Drowned at Wigton for Holding Christ Above King

Updated May 11, 2012
Drowned at Wigton for Holding Christ Above King

For the Covenanters of Scotland, there could be no question: Christ, not the King of England, was head of the church. When seventy-year-old Margaret MacLachlan and eighteen-year-old Margaret Wilson refused to swear the oath that declared the king to be head of the church, they were sentenced to die an unusually cruel death. This much of today's story everyone agrees on and documents confirm.

According toa strong tradition, two long stakes were then fastened firmly into a creek bed at Wigton where the sea would roll in at high tide. On this day, May 11, 1685, the women were bound to the stakes. The old woman was fastened to the stake furthest out. Incoming swells smothered her after a short struggle.

"What do you think of her now?" young Margaret's tormenters asked.

"Think! I see Christ wrestling there," she replied. "Do you think we are sufferers? No, it is Christ in us, for he sends no one to battle at their own expense."

As the water rose, she sang a song, pleading with the Lord to forgive her childhood sins. She repeated the words of Romans Chapter 8, a passage which says that nothing can separate us from the love of God in Christ Jesus.

When she was strangling, the soldiers pulled her out. Pray the words of the oath, she was told. She refused and was held under water. Again she was hauled out. This time she was asked to say, "God save the king." The fact that she wouldn't repeat this innocent phrase is proof that more than religious feeling was at stake: political resistance was also strong.

"Lord, Give him repentance, forgiveness and salvation if it is your holy will," she finally prayed. Her family and friends immediately called to the judge that she had said the words. But he required her to take an oath, and this she could not do, for Christ had forbidden oath-taking. "No. No sinful oaths for me," she said. "I am one of Christ's children. Let me go."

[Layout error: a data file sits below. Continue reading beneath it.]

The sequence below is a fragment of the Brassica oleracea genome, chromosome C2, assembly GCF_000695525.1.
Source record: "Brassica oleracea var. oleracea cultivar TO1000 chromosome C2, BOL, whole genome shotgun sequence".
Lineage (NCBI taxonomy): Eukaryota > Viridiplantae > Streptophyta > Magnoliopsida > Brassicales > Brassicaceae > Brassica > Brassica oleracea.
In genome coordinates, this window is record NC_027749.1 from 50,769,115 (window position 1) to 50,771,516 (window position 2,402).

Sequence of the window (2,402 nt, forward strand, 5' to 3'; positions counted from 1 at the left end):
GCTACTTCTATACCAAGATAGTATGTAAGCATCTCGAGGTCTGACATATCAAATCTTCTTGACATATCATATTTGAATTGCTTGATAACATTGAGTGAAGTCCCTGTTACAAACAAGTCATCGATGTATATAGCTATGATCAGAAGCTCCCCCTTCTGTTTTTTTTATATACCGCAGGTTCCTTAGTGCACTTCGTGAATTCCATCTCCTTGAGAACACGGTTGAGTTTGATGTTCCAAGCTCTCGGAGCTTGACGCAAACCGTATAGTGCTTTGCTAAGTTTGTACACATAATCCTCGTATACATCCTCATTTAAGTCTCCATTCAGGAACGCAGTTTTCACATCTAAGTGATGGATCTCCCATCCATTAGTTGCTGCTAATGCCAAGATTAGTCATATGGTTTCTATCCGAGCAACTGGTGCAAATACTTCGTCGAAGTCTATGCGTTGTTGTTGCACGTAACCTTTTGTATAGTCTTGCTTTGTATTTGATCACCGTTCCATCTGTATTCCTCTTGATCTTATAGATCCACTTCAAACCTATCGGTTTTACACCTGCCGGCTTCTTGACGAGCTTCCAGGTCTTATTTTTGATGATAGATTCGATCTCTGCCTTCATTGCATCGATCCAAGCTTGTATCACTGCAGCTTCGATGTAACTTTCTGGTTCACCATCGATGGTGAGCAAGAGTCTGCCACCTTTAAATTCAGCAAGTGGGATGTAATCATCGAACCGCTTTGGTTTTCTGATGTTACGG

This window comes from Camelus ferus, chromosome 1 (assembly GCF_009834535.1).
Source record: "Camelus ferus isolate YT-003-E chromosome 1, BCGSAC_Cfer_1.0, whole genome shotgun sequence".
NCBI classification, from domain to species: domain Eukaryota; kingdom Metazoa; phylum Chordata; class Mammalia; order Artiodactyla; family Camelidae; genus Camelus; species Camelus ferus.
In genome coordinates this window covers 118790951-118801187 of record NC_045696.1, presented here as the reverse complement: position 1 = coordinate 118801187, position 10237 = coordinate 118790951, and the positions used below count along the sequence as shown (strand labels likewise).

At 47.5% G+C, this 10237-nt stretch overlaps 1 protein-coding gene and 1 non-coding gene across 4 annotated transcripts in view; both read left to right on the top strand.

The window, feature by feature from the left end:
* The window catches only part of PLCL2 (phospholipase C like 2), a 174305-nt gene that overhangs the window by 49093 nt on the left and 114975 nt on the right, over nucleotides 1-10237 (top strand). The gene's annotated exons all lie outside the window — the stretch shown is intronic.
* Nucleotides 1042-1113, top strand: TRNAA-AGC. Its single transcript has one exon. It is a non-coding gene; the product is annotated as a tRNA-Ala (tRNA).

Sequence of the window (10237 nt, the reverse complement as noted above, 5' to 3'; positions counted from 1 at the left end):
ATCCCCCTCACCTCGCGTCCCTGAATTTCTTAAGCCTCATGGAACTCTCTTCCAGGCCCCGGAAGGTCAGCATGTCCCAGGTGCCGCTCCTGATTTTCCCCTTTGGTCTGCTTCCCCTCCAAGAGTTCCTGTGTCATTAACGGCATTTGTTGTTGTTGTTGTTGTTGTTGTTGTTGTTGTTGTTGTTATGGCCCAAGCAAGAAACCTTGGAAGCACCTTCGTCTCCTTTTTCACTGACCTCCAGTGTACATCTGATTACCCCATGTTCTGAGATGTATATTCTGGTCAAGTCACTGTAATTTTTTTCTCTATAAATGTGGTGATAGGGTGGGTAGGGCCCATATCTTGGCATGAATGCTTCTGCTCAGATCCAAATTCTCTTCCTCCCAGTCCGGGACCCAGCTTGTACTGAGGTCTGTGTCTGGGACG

She was put back into the water where she drowned. At any rate, that is how the story goes.

Later, when only one or two old witnesses remained alive, partisans denied that the Wigton sentence was ever carried out. A reprieve was granted at the last moment, they said, and produced documentation of doubtful authenticity. But researchers turned up good evidence in support of the early accounts, which named specific names and dates, and spawned local legend. A memorial stands at the site today. The Wigton martyrdom was typical of the age. No one denies that thousands of Covenanters went to prison or perished for their stern mixture of religious and political beliefs.


  1. Smellie, Alexander. Men of the Covenant. Revell, 1903.
  2. Taylor, James. The Scottish Covenanters. London: Cassell, Petter, Galpin & Co., no date.
  3. "Two Margarets, the." http://www.applesofgold.co.uk/the_two_margarets.htm

Last updated May, 2007.


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